The flurry of activity at Babcock & Brown continues apace with a $220 million share placement overnight plus a substantial renegotiation of debt arrangements with an expanded syndicate of 25 banks.
The frenetic recent activity is all laid out in today’s presentation. Just three months ago, Babcock & Brown was overloaded with $2.9 billion of current liabilities. Now this entire amount has been paid down or renegotiated and the Macquarie Group impersonator has even produced a new market capitalisation repayment trigger of $2.5 billion.
After the issue of 16.12 million new shares at $13.65 – a hefty 8.4% discount to Wednesday’s closing price of $14.90 – Babcock’s market capitalisation expands to $4.57 billion after adjusting for today’s 35c drop to $14.65.
Babcock CEO Phil Green has previously gloated that his top bankers own about $1 billion worth of stock with margin loans of only $50 million. If that is true, surely the cashed up Rich Listers would have participated in last night’s surprise raising.
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As a small shareholder, I’m dirty that Babcock has failed to announce a share purchase plan on the same terms as these privileged insiders who are already enjoying a $16 million paper profit on the placement.
It is worth once again reading this KGB interrogation of Phil Green on Business Spectator over Easter. The lad was clearly up to his eye-balls in negotiations with his bankers as he was out there attempting to smooth the market.
If Green had said “we’re attempting to renegotiate new terms with our bankers and will also be forced into a knockdown share placement next week”, there is no way the stock would have recovered strongly from its pre-Easter lows of almost $12.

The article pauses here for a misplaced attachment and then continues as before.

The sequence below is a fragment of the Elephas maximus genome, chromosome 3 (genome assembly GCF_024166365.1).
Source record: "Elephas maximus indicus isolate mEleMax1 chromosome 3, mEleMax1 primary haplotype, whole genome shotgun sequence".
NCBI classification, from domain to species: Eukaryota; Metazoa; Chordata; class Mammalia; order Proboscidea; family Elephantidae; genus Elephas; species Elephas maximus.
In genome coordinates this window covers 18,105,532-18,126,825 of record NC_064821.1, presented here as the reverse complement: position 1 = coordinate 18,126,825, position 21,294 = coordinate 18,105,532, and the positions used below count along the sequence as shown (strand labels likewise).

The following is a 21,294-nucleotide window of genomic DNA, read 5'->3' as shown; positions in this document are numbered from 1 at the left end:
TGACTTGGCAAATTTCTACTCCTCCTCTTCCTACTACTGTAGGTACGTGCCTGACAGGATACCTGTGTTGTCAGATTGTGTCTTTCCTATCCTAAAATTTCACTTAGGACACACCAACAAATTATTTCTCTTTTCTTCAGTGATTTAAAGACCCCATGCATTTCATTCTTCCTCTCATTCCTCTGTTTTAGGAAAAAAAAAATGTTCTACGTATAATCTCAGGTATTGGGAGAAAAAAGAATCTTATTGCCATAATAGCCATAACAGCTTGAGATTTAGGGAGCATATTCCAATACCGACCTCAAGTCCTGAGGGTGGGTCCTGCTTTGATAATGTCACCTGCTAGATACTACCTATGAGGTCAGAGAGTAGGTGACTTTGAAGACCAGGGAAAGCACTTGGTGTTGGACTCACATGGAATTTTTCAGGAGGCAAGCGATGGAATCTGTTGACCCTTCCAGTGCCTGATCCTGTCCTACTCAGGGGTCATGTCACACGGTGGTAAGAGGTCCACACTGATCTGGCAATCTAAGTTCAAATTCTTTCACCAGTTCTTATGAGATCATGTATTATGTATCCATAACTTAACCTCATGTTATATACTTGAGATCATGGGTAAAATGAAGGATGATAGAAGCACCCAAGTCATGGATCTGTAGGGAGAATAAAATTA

There is an awful lot of aggressive spinning going on as debt-laden companies battle the new reality of the global credit crunch.
Michael Pascoe has been punching a few holes in the Babcock story for Crikey, but at least the financial engineers only claim to have net assets of $2.5 billion when the market cap is almost double that.
Allco Finance Group signed up to a balance sheet claiming $2.4 billion of net assets when the market assessment is $200 million.
Even the Goodman family has been pushing the envelope after excessive debt forced them to dump $288 million of stock in their industrial property group to pay off all margin loans.
A publishing glitch left this Goodman story out of the Crikey Daily yesterday, but it paints a far different picture to Robert Harley’s front page interpretation in The AFR today.
Harley claims the Goodman family wealth has only dropped from $1.6 billion to $1.2 billion. If they really had another $700 million of net worth floating around, why would they do a fire sale of half their stake to eliminate margin loans that had reached more than 50% of the value of the holding?
Today’s Mayne Report video cuffs Macquarie and lauds the Rio annual report.